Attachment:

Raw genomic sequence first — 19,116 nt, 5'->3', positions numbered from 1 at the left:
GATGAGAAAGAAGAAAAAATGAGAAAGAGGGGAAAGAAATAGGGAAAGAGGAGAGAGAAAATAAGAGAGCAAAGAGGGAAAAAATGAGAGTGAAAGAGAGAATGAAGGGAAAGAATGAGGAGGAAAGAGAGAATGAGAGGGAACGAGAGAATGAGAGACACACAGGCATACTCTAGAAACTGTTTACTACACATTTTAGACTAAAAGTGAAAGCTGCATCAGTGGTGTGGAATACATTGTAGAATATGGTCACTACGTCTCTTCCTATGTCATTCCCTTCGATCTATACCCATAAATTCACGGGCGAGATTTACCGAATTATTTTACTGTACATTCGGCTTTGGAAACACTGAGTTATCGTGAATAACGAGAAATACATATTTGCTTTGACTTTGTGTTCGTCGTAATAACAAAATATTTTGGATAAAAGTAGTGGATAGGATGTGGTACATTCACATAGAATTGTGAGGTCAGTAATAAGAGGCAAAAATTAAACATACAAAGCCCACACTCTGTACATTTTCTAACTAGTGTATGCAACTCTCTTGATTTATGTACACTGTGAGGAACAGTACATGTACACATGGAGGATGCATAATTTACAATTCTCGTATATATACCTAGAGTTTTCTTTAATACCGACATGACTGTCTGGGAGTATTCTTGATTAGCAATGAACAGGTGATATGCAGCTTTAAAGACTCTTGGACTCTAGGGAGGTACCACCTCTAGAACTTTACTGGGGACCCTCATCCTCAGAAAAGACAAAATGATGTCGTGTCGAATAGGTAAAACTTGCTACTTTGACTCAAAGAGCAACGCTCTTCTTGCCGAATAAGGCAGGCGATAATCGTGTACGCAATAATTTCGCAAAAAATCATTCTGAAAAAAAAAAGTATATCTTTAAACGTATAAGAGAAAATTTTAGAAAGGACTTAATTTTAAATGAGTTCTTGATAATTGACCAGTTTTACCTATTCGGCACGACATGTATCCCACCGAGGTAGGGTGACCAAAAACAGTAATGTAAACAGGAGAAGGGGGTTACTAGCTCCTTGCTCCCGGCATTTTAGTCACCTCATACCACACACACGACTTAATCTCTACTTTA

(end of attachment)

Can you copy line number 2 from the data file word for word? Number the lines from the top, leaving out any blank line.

GATGAGAAAGAAGAAAAAATGAGAAAGAGGGGAAAGAAATAGGGAAAGAGGAGAGAGAAAATAAGAGAGCAAAGAGGGAAAAAATGAGAGTGAAAGAGAGAATGAAGGGAAAGAATGAGGAGGAAAGAGAGAATGAGAGGGAACGAGAGAATGAGAGACACACAGGCATACTCTAGAAACTGTTTACTACACATTTTAGACTAAAAGTGAAAGCTGCATCAGTGGTGTGGAATACATTGTAGAATATGGTCACTACGTCTCTTCCTATGTCATTCCCTTCGATCTATACCCATAAATTCACGGGCGAGATTTACCGAATTATTTTACTGTACATTCGGCTTTGGAAACACTGAGTTATCGTGAATAACGAGAAATACATATTTGCTTTGACTTTGTGTTCGTCGTAATAACAAAATATTTTGGATAAAAGTAGTGGATAGGATGTGGTACATTCACATAGAATTGTGAGGTCAGTAATAAGAGGCAAAAATTAAACATACAAAGCCCACACTCTGTACATTTTCTAACTAGTGTATGCAACTCTCTTGATTTATGTACACTGTGAGGAACAGTACATGTACACATGGAGGATGCATAATTTACAATTCTCGTATATATACCTAGAGTTTTCTTTAATACCGACATGACTGTCTGGGAGTATTCTTGATTAGCAATGAACAGGTGATATGCAGCTTTAAAGACTCTTGGACTCTAGGGAGGTACCACCTCTAGAACTTTACTGGGGACCCTCATCCTCAGAAAAGACAAAATGATGTCGTGTCGAATAGGTAAAACTTGCTACTTTGACTCAAAGAGCAACGCTCTTCTTGCCGAATAAGGCAGGCGATAATCGTGTACGCAATAATTTCGCAAAAAATCATTCTGAAAAAAAAAAGTATATCTTTAAACGTATAAGAGAAAATTTTAGAAAGGACTTAATTTTAAATGAGTTCTTGATAATTGACCAGTTTTACCTATTCGGCACGACATGTATCCCACCGAGGTAGGGTGACCAAAAACAGTAATGTAAACAGGAGAAGGGGGTTACTAGCTCCTTGCTCCCGGCATTTTAGTCACCTCATACCACACACACGACTTAATCTCTACTTTA